• Landscape changes - United States
  • MIT Media Lab, Massachusetts
  • Modernism (literature)
  • Perception
  • Psychiatry - Soviet Union
  • Social structure
  • Spain - colonies - history
  • Trompe l’oeil
  • Witte de With, Rotterdam - history


Discursive processes need time distance from their objects of study. In our ever-accelerated moment and its surplus of immaterial intelligence in search of space and objects of study, the field of art history is reducing the traditional time distances from which to embark historicizing particular periods. In short, the 1990s are coming, which is odd, as the 2000s have already started to historicize themselves.[2]

We write this in 2011.

How could the 2000s rush to historicize themselves before processing the 1990s? We have the intuition that it has to do with the managerial turn that began taking place during the last decade of the 20th century. And the global network explosion, of course.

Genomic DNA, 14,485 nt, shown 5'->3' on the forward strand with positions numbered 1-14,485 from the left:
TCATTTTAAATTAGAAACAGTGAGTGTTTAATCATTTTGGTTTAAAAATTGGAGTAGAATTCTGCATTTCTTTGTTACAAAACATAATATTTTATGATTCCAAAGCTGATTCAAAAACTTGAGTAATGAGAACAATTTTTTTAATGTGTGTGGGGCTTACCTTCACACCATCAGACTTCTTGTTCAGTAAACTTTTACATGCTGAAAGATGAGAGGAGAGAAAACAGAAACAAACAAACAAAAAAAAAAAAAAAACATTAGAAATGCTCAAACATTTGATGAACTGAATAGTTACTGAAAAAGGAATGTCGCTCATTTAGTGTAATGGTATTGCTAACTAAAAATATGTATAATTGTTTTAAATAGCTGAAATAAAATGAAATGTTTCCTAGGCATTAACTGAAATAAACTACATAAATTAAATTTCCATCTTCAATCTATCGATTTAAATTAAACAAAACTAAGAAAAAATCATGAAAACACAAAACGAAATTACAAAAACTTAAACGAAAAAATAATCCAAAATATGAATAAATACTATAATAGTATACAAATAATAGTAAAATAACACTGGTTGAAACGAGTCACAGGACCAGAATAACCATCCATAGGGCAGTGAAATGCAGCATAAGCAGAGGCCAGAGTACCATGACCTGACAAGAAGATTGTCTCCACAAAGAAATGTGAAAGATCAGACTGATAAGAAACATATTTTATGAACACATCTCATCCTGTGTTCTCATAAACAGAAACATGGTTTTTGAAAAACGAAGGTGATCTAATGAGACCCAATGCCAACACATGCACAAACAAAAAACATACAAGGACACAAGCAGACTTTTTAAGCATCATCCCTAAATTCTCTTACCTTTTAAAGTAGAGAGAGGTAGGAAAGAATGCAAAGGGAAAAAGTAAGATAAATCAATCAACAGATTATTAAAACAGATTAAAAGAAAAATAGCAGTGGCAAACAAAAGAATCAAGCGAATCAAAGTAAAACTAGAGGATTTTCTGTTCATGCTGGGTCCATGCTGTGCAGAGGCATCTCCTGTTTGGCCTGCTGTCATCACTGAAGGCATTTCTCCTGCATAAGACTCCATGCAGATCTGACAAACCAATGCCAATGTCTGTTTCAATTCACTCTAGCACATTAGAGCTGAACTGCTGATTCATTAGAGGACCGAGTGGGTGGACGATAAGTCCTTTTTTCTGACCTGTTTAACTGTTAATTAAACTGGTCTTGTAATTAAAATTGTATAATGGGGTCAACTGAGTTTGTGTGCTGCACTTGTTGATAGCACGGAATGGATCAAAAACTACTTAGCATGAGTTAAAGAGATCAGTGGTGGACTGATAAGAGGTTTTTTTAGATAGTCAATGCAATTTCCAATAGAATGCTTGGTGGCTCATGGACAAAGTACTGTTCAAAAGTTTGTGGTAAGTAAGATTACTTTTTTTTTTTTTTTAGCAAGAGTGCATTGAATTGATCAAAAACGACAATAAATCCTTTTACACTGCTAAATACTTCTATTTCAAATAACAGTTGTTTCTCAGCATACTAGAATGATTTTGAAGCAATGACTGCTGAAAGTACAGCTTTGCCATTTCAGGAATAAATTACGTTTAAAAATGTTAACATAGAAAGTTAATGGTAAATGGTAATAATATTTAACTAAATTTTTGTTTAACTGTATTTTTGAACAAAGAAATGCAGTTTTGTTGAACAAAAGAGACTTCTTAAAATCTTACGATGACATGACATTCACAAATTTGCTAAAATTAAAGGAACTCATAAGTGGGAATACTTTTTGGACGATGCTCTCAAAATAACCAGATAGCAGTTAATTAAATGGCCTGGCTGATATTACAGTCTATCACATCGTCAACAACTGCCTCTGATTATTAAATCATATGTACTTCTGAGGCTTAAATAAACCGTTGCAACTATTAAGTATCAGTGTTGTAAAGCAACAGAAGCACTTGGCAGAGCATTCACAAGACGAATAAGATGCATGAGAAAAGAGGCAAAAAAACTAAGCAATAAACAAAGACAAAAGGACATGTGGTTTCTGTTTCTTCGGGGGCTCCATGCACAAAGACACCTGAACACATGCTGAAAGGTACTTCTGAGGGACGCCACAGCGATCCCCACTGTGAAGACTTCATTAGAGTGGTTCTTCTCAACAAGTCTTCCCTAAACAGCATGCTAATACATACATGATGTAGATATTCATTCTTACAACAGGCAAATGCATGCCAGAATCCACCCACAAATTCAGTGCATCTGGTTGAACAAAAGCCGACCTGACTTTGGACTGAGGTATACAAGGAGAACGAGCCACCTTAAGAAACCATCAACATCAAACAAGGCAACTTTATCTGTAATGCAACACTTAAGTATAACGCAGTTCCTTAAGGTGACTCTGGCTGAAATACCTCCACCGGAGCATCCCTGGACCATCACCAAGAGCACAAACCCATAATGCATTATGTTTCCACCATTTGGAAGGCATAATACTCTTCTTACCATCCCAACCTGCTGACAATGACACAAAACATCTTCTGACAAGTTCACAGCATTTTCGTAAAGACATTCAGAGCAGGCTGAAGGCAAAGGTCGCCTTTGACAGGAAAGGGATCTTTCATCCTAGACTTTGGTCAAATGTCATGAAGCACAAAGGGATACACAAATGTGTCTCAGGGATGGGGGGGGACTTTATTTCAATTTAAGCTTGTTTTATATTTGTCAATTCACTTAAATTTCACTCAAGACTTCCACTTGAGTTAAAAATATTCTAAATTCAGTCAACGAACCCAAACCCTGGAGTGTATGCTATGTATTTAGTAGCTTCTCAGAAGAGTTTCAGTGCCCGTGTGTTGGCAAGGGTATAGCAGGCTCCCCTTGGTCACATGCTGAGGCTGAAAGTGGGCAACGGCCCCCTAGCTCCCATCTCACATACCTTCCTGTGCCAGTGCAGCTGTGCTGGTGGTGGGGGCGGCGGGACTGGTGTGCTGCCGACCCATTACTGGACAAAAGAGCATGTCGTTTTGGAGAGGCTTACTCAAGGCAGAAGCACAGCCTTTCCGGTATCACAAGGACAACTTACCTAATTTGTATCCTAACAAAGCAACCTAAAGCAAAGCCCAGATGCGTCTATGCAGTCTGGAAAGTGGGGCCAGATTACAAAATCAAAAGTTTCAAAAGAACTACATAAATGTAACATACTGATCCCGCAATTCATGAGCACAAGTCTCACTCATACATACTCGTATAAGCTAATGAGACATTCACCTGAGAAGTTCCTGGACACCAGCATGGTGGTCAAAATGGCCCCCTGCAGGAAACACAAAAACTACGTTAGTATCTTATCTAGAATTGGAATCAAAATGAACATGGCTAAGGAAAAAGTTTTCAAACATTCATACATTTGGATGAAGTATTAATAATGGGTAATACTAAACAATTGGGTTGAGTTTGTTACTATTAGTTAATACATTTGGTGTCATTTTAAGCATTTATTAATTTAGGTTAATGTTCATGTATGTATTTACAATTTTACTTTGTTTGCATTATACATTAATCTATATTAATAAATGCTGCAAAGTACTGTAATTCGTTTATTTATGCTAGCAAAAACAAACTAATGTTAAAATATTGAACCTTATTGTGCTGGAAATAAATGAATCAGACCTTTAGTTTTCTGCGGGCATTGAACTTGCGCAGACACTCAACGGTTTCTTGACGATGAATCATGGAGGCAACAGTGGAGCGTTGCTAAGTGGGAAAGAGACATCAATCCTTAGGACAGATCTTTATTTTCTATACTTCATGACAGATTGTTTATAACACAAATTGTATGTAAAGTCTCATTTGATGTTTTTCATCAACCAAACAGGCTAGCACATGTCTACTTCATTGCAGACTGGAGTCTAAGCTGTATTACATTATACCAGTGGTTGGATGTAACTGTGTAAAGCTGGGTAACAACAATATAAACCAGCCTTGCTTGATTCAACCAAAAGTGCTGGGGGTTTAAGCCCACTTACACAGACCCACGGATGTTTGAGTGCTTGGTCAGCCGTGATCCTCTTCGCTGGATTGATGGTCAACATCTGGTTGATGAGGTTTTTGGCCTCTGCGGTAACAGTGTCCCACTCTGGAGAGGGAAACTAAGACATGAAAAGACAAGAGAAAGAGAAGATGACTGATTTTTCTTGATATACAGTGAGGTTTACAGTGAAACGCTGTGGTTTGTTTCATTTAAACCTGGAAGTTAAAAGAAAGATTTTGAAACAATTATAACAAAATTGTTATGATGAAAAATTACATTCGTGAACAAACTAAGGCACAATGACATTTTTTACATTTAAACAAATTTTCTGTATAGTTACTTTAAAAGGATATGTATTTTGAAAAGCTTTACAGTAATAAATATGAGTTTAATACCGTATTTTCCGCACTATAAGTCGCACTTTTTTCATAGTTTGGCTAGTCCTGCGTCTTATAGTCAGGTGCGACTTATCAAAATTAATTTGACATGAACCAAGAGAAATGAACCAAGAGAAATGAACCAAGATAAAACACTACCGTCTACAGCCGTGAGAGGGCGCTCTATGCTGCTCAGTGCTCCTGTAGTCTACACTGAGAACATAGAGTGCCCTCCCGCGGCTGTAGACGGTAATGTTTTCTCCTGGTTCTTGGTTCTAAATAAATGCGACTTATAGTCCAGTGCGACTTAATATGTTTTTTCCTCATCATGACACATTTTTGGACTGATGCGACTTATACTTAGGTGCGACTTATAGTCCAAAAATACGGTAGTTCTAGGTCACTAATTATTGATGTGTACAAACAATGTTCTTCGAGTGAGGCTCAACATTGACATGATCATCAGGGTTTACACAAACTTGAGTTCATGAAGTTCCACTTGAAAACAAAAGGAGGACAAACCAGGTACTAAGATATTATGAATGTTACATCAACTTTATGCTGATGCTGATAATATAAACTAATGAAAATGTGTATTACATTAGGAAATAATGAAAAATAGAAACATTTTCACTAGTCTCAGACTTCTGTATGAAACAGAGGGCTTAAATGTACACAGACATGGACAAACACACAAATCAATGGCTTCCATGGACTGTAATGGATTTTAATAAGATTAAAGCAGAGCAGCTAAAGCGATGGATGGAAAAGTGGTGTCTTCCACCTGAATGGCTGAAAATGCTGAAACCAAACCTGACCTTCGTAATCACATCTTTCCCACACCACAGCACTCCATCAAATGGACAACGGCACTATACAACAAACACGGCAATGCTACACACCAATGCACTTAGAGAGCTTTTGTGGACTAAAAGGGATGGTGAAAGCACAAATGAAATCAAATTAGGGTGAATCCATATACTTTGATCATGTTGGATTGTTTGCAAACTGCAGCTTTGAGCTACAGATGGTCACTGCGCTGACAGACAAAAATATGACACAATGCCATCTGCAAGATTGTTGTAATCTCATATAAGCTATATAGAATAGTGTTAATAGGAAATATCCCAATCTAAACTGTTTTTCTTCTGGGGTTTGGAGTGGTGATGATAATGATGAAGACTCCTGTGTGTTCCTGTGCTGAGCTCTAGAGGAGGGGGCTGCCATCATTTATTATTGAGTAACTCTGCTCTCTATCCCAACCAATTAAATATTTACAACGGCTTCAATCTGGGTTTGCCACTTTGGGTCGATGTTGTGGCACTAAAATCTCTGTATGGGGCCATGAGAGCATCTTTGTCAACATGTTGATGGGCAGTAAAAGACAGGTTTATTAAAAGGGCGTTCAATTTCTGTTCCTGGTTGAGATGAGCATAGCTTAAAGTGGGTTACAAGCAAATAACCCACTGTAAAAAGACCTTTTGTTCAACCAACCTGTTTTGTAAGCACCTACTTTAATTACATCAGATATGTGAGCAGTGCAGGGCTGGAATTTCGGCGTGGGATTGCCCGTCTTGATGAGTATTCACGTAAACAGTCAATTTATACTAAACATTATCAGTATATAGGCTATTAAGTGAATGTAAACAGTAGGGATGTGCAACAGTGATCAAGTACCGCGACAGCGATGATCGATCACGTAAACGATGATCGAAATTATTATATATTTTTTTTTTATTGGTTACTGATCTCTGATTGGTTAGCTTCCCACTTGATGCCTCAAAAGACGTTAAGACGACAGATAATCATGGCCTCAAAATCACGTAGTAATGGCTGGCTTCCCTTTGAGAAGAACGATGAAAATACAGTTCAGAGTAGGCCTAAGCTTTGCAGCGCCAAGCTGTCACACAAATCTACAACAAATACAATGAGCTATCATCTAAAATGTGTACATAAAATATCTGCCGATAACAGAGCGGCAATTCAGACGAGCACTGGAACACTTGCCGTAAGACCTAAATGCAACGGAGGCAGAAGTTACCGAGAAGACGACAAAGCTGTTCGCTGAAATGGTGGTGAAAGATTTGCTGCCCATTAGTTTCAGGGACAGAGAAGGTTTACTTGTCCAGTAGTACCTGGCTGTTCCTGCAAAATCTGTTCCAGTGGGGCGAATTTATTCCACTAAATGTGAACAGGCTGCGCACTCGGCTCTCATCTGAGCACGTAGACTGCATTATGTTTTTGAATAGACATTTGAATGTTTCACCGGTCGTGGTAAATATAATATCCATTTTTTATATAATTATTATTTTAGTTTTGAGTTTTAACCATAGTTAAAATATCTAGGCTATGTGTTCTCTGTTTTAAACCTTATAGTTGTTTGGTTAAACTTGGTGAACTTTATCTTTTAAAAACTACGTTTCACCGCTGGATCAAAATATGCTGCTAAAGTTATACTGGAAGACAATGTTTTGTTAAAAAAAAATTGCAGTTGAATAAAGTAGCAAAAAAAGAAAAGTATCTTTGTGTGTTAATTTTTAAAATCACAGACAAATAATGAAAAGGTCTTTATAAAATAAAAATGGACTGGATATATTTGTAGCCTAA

A short lived institutional periodical, From could help us understand this non-innocent jump-cut, and the conditions that landed us in our current times, in which “artistic directors” or curators--the managerial turn--claim a role that was previously assigned to artists; a struggle for attention, a struggle for space and resources. The “death of the author,” and “institutional critique” had prepared the ground for an unintended paradigmatic shift, the exhibition as collage, or, managers as authors; in this case, very much alive.

But how does one evaluate a manager? And once tested, how long can our attention be sustained by their reports? And most importantly, do the materials used in the collage matter anymore, or is all about ephemeral circulation, fleetingly moving on to the next report, leaving behind only images and ever increasing paper traces? As if the form was the content.